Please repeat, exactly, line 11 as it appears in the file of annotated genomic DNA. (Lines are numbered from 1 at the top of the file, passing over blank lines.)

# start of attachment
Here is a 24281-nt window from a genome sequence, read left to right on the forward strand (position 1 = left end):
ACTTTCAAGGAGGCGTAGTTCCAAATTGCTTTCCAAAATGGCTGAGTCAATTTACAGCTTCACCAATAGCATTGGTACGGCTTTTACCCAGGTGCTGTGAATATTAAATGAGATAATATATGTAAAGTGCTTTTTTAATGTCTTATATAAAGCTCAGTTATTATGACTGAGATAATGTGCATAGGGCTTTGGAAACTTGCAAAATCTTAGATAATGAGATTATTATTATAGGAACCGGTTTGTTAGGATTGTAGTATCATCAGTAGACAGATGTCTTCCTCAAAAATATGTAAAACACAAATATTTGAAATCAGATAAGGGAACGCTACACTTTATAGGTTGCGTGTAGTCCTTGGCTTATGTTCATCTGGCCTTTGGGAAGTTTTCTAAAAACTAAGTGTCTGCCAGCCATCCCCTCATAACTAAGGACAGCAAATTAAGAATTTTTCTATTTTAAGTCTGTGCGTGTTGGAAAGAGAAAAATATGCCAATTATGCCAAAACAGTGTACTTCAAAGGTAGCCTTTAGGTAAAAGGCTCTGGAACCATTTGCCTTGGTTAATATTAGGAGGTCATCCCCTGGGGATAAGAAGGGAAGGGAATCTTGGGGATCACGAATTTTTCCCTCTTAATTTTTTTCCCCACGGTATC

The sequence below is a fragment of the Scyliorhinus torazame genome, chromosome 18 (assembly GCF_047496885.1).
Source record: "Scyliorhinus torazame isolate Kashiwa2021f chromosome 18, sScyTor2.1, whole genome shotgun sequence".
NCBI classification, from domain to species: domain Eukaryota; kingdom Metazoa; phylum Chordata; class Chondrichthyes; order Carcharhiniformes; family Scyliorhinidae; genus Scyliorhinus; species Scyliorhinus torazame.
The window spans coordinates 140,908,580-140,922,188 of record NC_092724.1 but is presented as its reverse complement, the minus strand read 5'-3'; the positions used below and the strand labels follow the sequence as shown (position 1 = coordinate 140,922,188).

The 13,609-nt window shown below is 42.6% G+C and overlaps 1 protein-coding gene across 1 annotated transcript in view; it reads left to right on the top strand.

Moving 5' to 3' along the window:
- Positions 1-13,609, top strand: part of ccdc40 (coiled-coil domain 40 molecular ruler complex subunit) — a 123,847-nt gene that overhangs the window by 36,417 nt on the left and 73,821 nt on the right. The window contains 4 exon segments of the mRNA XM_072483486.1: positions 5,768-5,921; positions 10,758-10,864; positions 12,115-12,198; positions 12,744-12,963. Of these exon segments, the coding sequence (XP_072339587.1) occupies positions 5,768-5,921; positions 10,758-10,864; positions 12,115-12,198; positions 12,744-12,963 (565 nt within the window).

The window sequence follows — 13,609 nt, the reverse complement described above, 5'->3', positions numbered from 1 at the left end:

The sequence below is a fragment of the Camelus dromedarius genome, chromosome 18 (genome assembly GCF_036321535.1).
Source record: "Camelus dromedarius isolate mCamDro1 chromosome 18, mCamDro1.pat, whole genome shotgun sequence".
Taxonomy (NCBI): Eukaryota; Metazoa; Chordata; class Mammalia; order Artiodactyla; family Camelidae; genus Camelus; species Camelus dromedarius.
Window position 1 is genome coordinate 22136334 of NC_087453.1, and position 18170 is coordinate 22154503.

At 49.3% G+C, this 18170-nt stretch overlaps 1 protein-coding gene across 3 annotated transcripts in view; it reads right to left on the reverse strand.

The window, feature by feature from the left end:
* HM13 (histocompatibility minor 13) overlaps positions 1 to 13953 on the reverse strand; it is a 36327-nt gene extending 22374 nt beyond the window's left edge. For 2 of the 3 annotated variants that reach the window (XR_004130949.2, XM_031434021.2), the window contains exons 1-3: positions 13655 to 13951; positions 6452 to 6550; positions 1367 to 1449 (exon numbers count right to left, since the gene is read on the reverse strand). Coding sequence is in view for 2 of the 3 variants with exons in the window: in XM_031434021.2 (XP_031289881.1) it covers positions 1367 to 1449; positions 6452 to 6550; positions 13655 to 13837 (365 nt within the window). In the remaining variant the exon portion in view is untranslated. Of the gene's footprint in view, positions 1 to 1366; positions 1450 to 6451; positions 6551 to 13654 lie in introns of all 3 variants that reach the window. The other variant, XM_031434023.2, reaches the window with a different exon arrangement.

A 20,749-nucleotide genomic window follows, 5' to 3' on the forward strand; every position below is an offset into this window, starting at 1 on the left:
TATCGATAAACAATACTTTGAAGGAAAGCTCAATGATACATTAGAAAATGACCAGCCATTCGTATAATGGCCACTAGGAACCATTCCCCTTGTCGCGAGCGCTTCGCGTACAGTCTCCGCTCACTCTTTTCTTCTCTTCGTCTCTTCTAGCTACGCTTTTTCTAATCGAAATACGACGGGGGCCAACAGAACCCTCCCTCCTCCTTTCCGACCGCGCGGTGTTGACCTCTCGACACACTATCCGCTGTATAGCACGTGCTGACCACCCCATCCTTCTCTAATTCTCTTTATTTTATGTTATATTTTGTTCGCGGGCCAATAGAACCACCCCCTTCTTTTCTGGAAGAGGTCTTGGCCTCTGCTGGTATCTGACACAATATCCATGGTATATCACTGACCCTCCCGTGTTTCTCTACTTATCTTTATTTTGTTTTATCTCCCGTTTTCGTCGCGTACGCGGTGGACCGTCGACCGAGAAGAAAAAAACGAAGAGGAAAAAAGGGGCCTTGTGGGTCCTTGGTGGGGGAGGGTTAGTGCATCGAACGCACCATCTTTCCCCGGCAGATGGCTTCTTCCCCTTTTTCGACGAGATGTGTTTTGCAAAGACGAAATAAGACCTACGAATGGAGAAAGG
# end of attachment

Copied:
The sequence below is a fragment of the Camelus dromedarius genome, chromosome 18 (genome assembly GCF_036321535.1).